Jefferson Davis

A Short History of the Confederate States of America

By Jefferson Davis, President of the Confederate States of America (CSA).  Written by the man who was at the very center of the CSA and who held its highest office, this remarkable history tells the story of the rebel republic right from its very beginning to its bitter end. It is not an exhaustive story of the “War between the States,” but rather the events of those times as experienced by the CSA President.

The author deals with the fundamental questions which caused the rupture: the issue of states’ rights, slavery, and the usurpation of the U.S. Constitution.

Although he denies that slavery was the real cause of the way, he does readily admit that the constitutionally guaranteed right of individual states to practice slavery was the fundamental constitutional issue over which the division came.

$25.95

Description

By Jefferson Davis, President of the Confederate States of America (CSA).  Written by the man who was at the very center of the CSA and who held its highest office, this remarkable history tells the story of the rebel republic right from its very beginning to its bitter end. It is not an exhaustive story of the “War between the States,” but rather the events of those times as experienced by the CSA President.

The author deals with the fundamental questions which caused the rupture: the issue of states’ rights, slavery, and the usurpation of the U.S. Constitution.

Although he denies that slavery was the real cause of the way, he does readily admit that the constitutionally guaranteed right of individual states to practice slavery was the fundamental constitutional issue over which the division came.

The author shows that in fact the Confederacy was adhering to the actual letter of the original U.S. Constitution, and this was doubtless an important reason why he was never brought to trial—as opponents feared he would prove this in court.

The majority of the book then describes the tumultuous events from 1861 to 1865 as he experienced them: the decision to open hostilities, the total unpreparedness of the South for a war of any sort, the reports from the front lines of the decisive turning point battles, and much more.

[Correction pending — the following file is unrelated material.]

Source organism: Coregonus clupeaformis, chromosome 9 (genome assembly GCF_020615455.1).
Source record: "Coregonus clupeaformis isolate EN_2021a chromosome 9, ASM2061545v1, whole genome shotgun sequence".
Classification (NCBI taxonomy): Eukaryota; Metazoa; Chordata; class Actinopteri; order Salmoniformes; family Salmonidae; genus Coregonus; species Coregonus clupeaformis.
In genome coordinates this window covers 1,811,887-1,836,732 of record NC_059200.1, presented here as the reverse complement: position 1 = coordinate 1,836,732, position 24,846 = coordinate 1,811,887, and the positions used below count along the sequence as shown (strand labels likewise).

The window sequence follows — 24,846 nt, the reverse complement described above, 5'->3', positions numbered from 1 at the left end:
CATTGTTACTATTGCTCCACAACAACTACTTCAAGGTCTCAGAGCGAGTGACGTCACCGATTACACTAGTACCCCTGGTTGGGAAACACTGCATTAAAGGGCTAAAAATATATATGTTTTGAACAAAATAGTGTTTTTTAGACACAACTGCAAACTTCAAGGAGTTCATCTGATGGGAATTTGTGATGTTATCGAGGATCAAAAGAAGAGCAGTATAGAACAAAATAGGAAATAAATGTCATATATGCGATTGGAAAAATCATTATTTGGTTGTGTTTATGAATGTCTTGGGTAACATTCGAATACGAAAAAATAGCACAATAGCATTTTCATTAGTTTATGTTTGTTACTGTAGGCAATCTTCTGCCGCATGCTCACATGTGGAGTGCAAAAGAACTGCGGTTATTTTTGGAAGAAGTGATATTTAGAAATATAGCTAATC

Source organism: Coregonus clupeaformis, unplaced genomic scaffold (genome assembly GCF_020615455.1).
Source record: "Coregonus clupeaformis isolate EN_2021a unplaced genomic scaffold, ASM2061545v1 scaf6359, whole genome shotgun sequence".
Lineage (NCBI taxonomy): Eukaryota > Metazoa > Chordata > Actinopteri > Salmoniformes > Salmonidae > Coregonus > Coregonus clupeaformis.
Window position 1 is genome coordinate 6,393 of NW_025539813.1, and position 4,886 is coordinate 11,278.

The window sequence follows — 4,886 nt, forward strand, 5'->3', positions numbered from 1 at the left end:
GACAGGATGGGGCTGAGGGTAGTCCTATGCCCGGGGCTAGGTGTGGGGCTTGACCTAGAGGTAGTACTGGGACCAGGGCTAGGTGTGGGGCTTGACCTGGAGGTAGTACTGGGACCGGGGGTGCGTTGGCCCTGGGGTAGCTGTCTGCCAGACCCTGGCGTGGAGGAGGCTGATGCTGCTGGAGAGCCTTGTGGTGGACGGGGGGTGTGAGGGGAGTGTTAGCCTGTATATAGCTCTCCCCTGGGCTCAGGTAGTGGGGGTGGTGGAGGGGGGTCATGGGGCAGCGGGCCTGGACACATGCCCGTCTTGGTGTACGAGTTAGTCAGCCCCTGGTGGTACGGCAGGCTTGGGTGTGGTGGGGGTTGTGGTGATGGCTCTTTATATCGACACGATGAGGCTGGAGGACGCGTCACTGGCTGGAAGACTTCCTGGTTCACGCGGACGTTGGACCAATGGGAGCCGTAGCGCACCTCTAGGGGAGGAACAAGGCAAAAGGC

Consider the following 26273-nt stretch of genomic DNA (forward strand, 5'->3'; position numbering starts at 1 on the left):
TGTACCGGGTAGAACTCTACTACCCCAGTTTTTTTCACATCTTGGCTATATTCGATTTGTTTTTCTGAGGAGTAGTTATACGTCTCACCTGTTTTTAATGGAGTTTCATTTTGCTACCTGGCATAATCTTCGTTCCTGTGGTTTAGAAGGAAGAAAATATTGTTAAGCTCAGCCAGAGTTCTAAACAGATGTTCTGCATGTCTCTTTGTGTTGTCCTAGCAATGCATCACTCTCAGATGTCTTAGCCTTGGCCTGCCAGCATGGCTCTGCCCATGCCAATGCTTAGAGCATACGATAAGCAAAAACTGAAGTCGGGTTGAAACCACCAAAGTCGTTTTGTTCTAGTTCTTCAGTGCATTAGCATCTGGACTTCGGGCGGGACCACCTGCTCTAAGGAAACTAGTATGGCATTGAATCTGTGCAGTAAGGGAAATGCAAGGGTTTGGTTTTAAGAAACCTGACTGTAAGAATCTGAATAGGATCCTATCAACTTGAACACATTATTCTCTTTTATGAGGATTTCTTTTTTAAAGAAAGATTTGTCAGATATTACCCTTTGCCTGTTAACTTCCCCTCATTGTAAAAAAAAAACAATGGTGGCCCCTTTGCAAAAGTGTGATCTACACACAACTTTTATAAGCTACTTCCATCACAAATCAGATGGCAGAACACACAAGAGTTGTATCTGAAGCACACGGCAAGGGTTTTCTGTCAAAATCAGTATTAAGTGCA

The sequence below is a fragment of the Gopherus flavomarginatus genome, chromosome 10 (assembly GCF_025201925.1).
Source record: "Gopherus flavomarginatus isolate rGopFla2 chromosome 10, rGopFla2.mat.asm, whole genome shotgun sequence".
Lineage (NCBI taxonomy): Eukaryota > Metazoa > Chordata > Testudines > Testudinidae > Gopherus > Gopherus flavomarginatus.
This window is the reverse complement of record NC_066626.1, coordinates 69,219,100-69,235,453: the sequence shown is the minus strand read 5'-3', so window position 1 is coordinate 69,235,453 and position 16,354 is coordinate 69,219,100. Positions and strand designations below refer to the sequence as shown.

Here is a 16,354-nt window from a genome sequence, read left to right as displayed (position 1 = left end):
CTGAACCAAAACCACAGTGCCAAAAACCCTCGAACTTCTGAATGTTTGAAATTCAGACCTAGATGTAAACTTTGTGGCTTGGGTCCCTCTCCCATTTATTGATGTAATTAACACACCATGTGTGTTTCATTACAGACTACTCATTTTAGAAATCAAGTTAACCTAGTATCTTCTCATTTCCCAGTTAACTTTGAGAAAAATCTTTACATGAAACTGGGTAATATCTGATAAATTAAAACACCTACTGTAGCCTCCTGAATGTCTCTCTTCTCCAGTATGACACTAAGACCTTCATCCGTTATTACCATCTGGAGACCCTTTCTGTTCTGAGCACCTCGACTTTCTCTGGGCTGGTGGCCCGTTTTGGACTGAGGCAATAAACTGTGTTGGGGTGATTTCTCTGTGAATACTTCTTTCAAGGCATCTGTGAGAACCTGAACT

Along the way he deals with many of the long-mythologized aspects of the Confederacy: the truth around the alleged use of black slaves to fight for the CSA, the truth behind the “Fort Pillow Massacre,” and much more.

An extremely valuable historical document for anyone interested in a first-hand account of the CSA from the most senior source possible. Although titled a “short” history, it is anything but that.

Now completely reset with 203 brand new footnotes and annotations explaining personalities and events to the present-day reader, and 67 new and ultra-rare illustrations and photographs.

552 pages.

Contents

Introduction

Part I. Before Secession

Chapter I: Causes of the War between the States

Chapter II: Negro Slavery and the Slave-Trade

Chapter III: The Extension of Slavery

Chapter IV: The Missouri Compromise

Chapter V: The Compromise Measures

Chapter VI: Politics in Mississippi

Chapter VII: The Kansas-Nebraska Troubles

Chapter VIII: The Abolition Movement

Chapter IX: The John Brown Raid

Chapter X: A Retrospect

Chapter XI: Preliminary Preparations for Defence

Chapter XII: The Close of 1860

Chapter XIII: Secession of South Carolina

Chapter XIV: General Principles

Chapter XV: The Right of Secession

Part II: Secession and Confederation

Chapter I: Early Days of Secession

Chapter II: Fort Sumter

Chapter III: Progress of Secession

Chapter IV: The Confederate Cabinet and Congress

Chapter V: Some Northern Protests

Chapter VI: The Confederate Constitution

Chapter VII: Negotiations with the Federal Government

Chapter VIII: Bombardment of Fort Sumter

Part III: The War

Chapter I: South Carolina, Maryland, and Virginia

Chapter II: Confederate Preparations for Defence